A change in direction saw this broker hit the Top 100
After leaving a long career in banking six years ago, Mathew Crossley has excelled as a broker, making last year’s Top 100 for the third time in four years running.
MPA spoke with the senior finance specialist for Coronis about the challenge of generating leads as well as the strangest lending scenario he has ever come across.
A change in direction brought an influx of leads
Crossley began his broking career in 2014 after working at Westpac in various lending roles for 14 years. He was approached by one of the financial planning firms he looked after and decided to make the switch.
“I made the jump from a big corporate to a little planning firm and that was the beginning of me being a broker.”
He was surprised to find a significant lack of leads at the company – a challenge that saw him take a turn in direction.
“I assumed that being in an office of financial planners there’d be all these leads and opportunities and everything else – and it really wasn’t the case at all.”
“That was effectively what led me to coming over to Coronis.”
“I was sitting there one day and thinking, where do you get business from? And I thought, people going out and looking at buying properties has got to be the best source of business.”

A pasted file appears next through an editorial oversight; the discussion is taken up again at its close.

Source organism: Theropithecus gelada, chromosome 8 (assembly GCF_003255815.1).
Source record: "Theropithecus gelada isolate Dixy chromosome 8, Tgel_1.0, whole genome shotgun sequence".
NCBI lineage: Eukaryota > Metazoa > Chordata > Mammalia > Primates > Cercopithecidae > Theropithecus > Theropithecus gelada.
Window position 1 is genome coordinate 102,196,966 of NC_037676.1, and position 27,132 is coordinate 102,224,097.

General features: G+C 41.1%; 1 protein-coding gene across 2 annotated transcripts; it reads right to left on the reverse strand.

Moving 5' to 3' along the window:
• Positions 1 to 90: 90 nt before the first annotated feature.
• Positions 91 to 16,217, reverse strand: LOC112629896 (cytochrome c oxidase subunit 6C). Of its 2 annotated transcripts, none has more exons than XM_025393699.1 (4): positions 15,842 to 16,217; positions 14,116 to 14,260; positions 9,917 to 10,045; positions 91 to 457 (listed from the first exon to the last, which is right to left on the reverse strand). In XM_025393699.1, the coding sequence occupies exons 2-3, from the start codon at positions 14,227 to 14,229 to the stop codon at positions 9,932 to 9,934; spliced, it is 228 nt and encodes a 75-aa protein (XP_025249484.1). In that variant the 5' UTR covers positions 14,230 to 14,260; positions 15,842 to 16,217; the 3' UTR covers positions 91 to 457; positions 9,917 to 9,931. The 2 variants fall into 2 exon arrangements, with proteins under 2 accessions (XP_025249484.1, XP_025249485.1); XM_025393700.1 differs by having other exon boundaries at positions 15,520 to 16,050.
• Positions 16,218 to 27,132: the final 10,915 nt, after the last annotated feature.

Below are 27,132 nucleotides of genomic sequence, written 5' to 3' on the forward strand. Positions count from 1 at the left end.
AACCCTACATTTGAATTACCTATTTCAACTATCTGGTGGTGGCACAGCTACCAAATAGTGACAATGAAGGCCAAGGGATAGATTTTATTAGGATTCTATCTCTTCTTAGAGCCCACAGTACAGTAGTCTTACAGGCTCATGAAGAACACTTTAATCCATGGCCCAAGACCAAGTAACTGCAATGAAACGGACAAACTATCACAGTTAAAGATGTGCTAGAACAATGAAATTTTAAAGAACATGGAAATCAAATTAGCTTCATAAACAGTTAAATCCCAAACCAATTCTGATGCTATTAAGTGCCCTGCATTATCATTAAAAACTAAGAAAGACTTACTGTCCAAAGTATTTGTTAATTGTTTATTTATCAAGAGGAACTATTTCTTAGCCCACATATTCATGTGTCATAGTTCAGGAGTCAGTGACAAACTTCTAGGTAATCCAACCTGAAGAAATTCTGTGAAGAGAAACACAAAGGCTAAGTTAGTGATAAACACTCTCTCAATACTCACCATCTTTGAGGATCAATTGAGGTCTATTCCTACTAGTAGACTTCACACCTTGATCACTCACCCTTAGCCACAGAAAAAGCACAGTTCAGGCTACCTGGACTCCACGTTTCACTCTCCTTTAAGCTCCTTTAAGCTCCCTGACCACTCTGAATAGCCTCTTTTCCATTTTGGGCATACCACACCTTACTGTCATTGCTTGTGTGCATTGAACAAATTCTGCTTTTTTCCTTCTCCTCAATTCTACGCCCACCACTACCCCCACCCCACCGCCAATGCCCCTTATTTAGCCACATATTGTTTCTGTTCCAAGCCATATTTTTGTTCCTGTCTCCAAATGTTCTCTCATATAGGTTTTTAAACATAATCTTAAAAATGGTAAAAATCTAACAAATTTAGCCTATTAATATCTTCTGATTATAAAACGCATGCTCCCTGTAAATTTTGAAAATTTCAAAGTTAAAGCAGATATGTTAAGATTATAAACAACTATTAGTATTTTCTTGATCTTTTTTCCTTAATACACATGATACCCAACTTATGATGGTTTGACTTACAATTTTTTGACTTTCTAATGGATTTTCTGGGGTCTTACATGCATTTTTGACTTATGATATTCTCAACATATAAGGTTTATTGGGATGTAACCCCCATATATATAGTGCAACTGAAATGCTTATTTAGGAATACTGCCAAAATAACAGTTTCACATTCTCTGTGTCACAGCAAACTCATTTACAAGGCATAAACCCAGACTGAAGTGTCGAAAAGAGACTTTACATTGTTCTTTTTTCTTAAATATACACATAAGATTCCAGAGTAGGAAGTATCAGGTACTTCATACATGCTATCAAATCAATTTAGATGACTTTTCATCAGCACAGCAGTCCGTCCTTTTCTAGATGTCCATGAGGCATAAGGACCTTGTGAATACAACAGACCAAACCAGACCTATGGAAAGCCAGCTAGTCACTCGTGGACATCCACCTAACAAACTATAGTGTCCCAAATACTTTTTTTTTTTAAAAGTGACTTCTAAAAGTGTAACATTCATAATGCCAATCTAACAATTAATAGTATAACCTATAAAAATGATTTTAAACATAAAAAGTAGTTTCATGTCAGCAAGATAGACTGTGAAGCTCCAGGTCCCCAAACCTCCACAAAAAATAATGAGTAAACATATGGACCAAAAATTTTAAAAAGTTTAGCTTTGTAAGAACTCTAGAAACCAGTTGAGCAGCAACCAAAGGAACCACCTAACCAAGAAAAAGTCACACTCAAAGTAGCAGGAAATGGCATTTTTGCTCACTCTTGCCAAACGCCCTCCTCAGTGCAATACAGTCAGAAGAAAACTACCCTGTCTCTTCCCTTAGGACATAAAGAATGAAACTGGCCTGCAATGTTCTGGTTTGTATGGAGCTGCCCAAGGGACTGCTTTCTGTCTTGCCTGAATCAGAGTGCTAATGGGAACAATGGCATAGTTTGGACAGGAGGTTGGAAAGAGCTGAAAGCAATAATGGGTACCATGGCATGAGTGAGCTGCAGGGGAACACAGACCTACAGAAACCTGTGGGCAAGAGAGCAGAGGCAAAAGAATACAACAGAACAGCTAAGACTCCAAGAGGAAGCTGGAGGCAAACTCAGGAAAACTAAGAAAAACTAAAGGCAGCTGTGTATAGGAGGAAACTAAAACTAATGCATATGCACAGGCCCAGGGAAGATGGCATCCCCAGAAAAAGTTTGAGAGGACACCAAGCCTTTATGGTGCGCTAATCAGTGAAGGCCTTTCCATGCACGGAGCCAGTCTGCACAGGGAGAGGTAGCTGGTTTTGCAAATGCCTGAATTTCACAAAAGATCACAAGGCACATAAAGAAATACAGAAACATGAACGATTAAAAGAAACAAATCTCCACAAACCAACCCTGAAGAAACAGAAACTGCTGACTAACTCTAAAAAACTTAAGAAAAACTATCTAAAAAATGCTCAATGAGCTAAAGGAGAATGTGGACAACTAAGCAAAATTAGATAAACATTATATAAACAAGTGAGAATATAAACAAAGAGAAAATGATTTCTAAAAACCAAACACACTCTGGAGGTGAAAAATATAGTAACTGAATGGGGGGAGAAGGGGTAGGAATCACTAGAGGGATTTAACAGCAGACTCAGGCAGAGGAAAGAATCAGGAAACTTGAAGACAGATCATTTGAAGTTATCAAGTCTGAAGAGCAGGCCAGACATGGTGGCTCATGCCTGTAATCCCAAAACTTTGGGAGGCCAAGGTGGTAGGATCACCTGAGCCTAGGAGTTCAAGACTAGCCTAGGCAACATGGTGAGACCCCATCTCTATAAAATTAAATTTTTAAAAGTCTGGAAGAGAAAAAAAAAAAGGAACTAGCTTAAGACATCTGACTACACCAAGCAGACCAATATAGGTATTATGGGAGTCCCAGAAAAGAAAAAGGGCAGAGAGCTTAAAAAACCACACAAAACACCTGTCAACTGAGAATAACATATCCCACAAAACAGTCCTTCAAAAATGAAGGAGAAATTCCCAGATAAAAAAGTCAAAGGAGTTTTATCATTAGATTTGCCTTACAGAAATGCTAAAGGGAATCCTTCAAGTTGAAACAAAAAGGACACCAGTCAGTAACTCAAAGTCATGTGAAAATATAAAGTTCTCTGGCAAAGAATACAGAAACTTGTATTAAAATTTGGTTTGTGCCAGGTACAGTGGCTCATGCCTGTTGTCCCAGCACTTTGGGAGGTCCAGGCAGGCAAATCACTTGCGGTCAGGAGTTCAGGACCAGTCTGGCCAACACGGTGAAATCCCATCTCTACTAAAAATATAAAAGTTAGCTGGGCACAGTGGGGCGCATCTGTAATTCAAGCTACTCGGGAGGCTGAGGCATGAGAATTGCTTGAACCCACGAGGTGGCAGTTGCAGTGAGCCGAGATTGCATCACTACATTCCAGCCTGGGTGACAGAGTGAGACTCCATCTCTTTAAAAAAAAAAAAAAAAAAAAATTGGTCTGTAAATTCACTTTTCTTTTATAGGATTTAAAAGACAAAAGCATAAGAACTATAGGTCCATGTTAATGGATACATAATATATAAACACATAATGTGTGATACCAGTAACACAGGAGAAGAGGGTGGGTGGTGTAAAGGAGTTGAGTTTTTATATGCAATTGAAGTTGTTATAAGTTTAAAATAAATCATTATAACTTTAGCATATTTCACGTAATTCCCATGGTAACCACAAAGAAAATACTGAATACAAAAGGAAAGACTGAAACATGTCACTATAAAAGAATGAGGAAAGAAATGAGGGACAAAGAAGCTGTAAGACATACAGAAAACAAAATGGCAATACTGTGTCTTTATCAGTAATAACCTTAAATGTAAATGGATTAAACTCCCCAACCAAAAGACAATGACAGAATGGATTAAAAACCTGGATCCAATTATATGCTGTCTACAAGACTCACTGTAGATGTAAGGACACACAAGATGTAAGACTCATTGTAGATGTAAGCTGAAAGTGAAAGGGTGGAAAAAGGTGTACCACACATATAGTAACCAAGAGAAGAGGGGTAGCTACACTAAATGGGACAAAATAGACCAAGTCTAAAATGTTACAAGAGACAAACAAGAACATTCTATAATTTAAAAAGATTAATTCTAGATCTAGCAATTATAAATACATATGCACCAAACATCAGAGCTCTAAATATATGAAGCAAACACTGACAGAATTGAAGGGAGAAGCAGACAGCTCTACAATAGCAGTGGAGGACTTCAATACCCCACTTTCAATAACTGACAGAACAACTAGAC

The directors of Coronis, a real estate company with 20 offices in south-east Queensland, were looking to set up an in-house brokerage, and Crossley decided to come on board.
The move paid off; Crossley making into the Top 100 for 2016, 2017 and 2019.
No Saturday afternoon punter
Having started in the industry before the Royal Commission, Crossley recalls a lending scenario from about six years ago that he says would never get over the line in today’s environment.
“I had a professional gambler who was looking at buying an $8M house down on Sydney’s North Shore.”
Since the ATO don’t view gambling as a taxable activity, the individual didn’t have a record of this income on his tax return.
“Trying to verify this guy’s income for a $6M loan based on effectively no tax returns, self-employed, proved a challenge.”
Crossley used the transaction history of the client’s gambling accounts to show he had made more than $1M in profit during the year and had his accountant confirm that it wasn’t taxable income and therefore couldn’t be showed on his tax return.
The client had also previously paid off a $5M loan in three years’ time.
“This was completely outside the box for any normal sort of credit team so we actually took it to one of the big four private bankers and we managed to get it approved based on those transaction histories on his gambling accounts.”
“To be fair, I was certainly amazed we managed to get it approved back then and this was probably six years ago.”
“I don’t even think I’d entertain that kind of scenario beyond a phone call now. It’s just far too outside the box.”
“He was a very good client. He’s paid the loan off since and he had a very sophisticated gambling model.”
“He was no Saturday afternoon punter, that was for sure.”
When Crossley isn’t helping clients with their financing needs, you can find him playing soccer in his local under 35s or perfecting the art of pizza making at the helm of a bespoke wood-fired oven.